Today, as soon as I woke up, my first thoughts were, “I’m definitely going to nap today.”

I didn’t.

I tried, but couldn’t. Maybe too much caffeine running through my system.

But more than that was the thought that struck my mind.

One of those weird thoughts that, in my case, unfortunately kept me from slumber.

The thought?

How would I be spending my days if I knew my time on earth was short?

Oh gee. I mean, I know we’re supposed to live each day as if it’s our last and all that, but who really does?

So I started to think about it.

And decided against a nap.

Got better things to do.

Actually, I’ve heard that as people get older, like when they enter their “golden years” they start to sleep less. They wake up earlier or stay up later. My father-in-law, who is in his late 70s, wakes up at 2:30 every morning, spends hours in prayer, and then sleeps for a little while before waking up with everyone else for the day.

Is it a sense that they no longer have “all the time in the world” and a desire – maybe even subconscious – to get the most out of the time they have left?

How would I live if I knew my time was short?

For one, I’d spend more quality time with my kids. Yes, I’m with them 24/7, more or less, but how much of that time is creating lasting memories and some sort of progress and growth in their minds and hearts? Definitely less than 24/7.

I’d also get my writing in some sort of sense-making order, so that if I don’t have the opportunity to finish it, at least I could auction the ideas off to other writers.

There is that logo from somewhere that states, “Life is Short. Play Hard.” Come to think of it, I think I’d need to live by: “Life is Short. Sleep Less.”

Something else I would do is to find a way to tell as many people as possible that they are loved.

That their life has purpose.

And that it’s a beautiful one.

What could be better than living with a sense of purpose and destiny, knowing that you are loved? No matter how short or long our lives on earth, living with meaning, living for love, and living knowing that the best is yet to come – I can’t imagine a better life than that.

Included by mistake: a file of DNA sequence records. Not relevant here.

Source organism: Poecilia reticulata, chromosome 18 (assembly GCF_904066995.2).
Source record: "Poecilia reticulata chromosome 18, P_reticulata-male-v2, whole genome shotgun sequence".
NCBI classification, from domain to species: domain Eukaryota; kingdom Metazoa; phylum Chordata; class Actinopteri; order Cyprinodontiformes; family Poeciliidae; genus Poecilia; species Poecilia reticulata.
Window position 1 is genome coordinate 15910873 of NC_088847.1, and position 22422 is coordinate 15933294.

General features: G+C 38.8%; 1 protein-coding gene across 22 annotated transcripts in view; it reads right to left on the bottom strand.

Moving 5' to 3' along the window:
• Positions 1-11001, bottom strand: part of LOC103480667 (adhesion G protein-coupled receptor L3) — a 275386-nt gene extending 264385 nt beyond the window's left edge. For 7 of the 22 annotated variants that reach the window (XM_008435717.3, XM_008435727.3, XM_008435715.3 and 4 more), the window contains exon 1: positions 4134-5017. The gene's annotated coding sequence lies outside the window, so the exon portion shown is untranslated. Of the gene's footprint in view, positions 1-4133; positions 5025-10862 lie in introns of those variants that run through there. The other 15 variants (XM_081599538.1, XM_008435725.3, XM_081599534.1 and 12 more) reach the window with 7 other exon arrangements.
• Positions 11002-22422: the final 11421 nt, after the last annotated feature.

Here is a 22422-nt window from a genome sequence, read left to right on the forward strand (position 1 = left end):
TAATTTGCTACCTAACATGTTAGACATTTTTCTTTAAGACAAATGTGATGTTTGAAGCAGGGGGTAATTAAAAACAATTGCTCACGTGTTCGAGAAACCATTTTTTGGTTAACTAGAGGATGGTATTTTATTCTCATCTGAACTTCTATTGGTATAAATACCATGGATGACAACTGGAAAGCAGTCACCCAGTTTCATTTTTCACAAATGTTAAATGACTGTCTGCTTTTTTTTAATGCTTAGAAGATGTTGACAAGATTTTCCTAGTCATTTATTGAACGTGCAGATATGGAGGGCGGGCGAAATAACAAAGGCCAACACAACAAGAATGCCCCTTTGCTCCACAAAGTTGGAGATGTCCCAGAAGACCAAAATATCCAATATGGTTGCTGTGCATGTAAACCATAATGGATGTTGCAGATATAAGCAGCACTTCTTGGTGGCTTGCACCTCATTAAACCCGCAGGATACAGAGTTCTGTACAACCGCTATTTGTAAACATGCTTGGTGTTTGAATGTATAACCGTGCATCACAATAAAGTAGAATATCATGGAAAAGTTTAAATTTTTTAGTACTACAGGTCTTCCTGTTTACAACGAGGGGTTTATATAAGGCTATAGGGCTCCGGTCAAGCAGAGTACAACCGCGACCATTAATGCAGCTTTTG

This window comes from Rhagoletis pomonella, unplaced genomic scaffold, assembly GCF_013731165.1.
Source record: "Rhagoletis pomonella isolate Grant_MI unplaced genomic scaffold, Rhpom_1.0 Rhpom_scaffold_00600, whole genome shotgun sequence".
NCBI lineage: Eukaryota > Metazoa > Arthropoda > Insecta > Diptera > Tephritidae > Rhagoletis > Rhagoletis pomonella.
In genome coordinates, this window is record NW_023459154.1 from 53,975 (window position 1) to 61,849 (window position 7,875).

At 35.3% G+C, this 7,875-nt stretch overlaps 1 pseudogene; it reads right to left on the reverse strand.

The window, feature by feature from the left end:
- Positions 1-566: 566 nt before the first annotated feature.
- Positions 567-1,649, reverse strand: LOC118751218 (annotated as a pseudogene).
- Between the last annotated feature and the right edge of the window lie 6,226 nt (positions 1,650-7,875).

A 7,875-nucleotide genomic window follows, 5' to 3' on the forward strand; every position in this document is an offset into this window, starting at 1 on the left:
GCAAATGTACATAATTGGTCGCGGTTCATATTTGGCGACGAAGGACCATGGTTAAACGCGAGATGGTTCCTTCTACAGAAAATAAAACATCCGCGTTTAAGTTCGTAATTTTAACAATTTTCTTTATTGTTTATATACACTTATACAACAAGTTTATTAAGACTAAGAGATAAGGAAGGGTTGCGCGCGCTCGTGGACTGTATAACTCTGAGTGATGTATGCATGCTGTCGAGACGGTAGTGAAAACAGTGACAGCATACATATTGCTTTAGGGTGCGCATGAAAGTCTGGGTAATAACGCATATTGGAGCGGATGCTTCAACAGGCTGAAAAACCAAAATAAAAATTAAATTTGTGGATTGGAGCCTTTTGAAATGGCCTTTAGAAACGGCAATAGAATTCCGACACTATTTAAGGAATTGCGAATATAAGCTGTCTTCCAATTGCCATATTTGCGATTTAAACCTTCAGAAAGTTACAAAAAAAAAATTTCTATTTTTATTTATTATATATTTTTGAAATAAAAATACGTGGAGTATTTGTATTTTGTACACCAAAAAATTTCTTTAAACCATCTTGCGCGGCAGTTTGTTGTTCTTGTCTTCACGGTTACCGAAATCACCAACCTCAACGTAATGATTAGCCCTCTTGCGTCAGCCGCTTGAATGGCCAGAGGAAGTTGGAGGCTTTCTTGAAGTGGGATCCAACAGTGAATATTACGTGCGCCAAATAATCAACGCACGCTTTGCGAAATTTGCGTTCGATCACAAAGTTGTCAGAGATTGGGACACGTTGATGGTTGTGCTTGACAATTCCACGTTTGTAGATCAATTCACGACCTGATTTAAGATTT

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The questions burn within my soul

The passion fills my being

The desire for a hardened heart

To open and find healing

 

And as I feel it touch my own

The questions slowly rise

If I had walked that same sad path

Would my life hold its matching cries?

 

Would I still have found my way?

Or would questions be my life?

Would skepticism wrest my world

And try to mold my mind?

 

Would I have found His tender heart?

My destiny therein?

Would I have known I play a part?

A dying world to tend?

 

Would I have closed my eyes to truth?

Pretended there was none?

Would I have tried to comprehend

No life beyond this one?

 

I am told belief takes faith

Yet what but truth is shown?

Is it harder to believe in love

Or in a heart of stone?

 

Does it bring light in life to say

That faith is nothing but a curse?

To claim there is no deeper rationale

I can’t perceive much worse

 

Than living life as if it had

No purpose and no reason

Nothing more than an existence

That passes with life’s swift season

 

I close my eyes and feel the breeze

Whisper to my seeking soul

I feel a love caress my heart

A touch that always makes me whole

 

Although the way, it might be long

Though tears at times may flow

Though darkness sweeps across the land

Casting shadows over the way I go

 

Yet still the purpose brightly shines

Its way into my heart

A destiny I know is mine

From this I’ll never part

 

The heart that seeks is sure to find

A love greater than mind’s reason

A love abiding that cannot die

Or fade with passing seasons

 

A love that framed the world we see

The very reason and source of life

Creating a bridge to realms beyond

Cutting through the veil like a knife

 

Pouring passion and love upon these lands

By blood that flowed from a broken heart

The sacrifice fulfilled sin’s demands

And pledges a fresh and spotless start

 

In choosing love, I’m choosing life

Reaching out with an eternal soul

Speaking hope into a wilting heart

Knowing only love can make it whole

 

One day a heart will break out and rise

From disbelief’s grey, cheerless prison

Embracing light, and truth and love

Speaking with a heart of joy those glad words:

“He is risen!”